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what is the most important factor of primary education?

(22 Posts)
EuphemiaInExcelsis Sat 08-Dec-12 15:54:26

In Scotland there's a big push on Skills for Learning, Life and Work, which we're supposed to build into all of our planning and share with the children as well as the learning intentions and success criteria.

EuphemiaInExcelsis Sat 08-Dec-12 15:51:49

There's an interesting paper here, which also summarises recent research in the area.

educator123 Sat 08-Dec-12 15:06:07

I don't know it is quite scary and sad
I feel sorry for the boys too as they have obviously had an unfair start.

IndigoBelle Sat 08-Dec-12 14:27:18

100% agree with Malaleuca.

My DS is in Y7 and complains constantly about 4 boys who are naughty and disruptive in class.

this weekend he told me none of them can read. sad sad sad

how the hell does this happen? sad sad sad

Malaleuca Sat 08-Dec-12 10:03:54

When I work with children who cannot read or write, and are on their way to secondary school, I feel the most important thing was left out somewhere along the way!

yellowsubmarine53 Sat 08-Dec-12 08:42:43

Breath of curriculum.
Encouraging enthusiastic and independent learners.
Finding out more about other cultures and different ways of living a life.
Learning how to interact confidently and appropriate with a range of different people.
Learning about self, what you're good at and what you're not so good at and feeling good about yourself.
Solid literacy and maths skills.

educator123 Sat 08-Dec-12 08:00:48

I ask as I have the option of a class under 15 mixed age, one teacher, part time TA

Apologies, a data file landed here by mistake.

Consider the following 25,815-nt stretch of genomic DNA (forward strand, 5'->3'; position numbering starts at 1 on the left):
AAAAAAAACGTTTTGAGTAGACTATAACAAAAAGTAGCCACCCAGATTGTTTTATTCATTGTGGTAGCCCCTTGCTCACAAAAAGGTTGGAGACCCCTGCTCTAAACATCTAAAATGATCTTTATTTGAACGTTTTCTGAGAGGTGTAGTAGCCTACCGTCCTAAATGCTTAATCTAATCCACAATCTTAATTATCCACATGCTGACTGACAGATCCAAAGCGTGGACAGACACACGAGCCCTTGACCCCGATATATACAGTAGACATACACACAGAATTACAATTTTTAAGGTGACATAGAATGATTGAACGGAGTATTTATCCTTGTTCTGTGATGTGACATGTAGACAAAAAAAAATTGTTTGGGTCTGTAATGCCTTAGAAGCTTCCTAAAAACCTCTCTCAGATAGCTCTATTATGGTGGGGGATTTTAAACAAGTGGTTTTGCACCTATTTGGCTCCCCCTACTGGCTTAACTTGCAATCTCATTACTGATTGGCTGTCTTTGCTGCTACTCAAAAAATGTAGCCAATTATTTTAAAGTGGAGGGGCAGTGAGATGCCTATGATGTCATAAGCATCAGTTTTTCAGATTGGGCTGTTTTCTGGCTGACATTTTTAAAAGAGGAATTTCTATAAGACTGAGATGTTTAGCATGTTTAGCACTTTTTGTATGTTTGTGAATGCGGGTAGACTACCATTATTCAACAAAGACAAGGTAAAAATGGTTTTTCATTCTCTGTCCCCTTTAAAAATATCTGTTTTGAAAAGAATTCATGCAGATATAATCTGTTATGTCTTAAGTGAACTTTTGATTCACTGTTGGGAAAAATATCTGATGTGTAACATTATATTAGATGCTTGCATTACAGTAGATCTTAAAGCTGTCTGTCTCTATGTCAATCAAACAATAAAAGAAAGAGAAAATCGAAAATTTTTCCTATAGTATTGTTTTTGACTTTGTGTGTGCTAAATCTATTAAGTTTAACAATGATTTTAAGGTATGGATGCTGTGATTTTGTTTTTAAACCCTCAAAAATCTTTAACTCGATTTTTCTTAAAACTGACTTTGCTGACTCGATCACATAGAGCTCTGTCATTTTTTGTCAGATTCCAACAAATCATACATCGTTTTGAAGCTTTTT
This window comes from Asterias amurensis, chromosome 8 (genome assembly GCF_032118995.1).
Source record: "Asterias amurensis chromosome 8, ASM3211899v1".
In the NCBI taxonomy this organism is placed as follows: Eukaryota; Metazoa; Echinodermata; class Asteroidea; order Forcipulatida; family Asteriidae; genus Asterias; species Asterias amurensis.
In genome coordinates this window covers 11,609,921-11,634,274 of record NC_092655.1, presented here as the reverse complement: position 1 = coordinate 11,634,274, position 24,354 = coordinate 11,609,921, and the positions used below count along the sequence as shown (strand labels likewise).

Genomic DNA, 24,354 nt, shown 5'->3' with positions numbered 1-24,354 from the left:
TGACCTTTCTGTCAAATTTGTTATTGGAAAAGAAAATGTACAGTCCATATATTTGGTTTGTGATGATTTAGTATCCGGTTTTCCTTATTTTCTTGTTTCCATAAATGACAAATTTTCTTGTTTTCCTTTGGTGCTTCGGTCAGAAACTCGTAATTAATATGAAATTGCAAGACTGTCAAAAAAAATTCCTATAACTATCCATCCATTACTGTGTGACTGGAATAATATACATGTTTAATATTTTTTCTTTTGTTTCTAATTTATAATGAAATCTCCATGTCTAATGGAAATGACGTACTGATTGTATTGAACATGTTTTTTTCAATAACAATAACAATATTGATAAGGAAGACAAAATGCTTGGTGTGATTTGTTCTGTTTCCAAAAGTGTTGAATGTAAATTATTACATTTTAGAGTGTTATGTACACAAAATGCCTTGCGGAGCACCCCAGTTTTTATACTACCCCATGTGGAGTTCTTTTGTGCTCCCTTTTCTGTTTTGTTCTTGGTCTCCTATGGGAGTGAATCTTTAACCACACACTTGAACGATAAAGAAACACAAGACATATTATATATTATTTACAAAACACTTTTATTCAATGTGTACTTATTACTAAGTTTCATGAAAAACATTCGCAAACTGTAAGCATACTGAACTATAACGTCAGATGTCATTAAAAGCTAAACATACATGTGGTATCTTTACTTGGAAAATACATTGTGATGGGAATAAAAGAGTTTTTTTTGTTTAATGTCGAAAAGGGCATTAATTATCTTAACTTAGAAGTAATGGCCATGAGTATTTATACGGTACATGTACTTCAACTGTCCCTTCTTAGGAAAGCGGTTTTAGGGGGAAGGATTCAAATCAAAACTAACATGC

Class of 25 single form. 1teacher, occasionally at TA.

educator123 Sat 08-Dec-12 07:55:34

I would be interested to read more too. Also to see if a mixed age small class still outweighs a single form larger class.

Also how staff ratios effect the results.

For example are less children in a classroom with a lower staff ratio than a much bigger class with more staff.

tricot39 Fri 07-Dec-12 21:56:03

Zavi - do you have any links for that?
For some reason I thought that the McKinsie report on the world's best teaching de-bunked the class size thing. Also the 1958 birth survey cohort indicated that it was more important to be in a small school rather than a small class. would be interested in reading more. Cheers

Zavi Fri 07-Dec-12 21:40:07

Research shows that the single most important factor in determining success is class size.

30 is seen as max.

This is why ordinarily almost all private schools limit class size to 20 max. But in practice most have class sizes of 15-20.

It makes sense. 1:1 tuition is optimal and, it seems, 1:30 is minimum standard you can have without detriment that's why most state schools limit to this ratio.

beezmum Fri 07-Dec-12 21:23:58

I definitely want my children to be happy at school but I also want them to have really good foundations academically and to start to appreciate that learning isn't always easy, some things worth attaining do need effort and require deferring gratification - so that they can also thrive at secondary school. Fun is good but not everything they need to learn will be fun for them and my experience suggests that enjoyment is often the reward of effort, not just vice versa.

TwoHats Fri 07-Dec-12 20:39:21

DS always bounces into school, happy to be there and bounces out, excited about what he's done during the day. He's only in reception so I just don't think the academic stuff matters that much at this stage, so long as he's happy.

3b1g Fri 07-Dec-12 20:38:10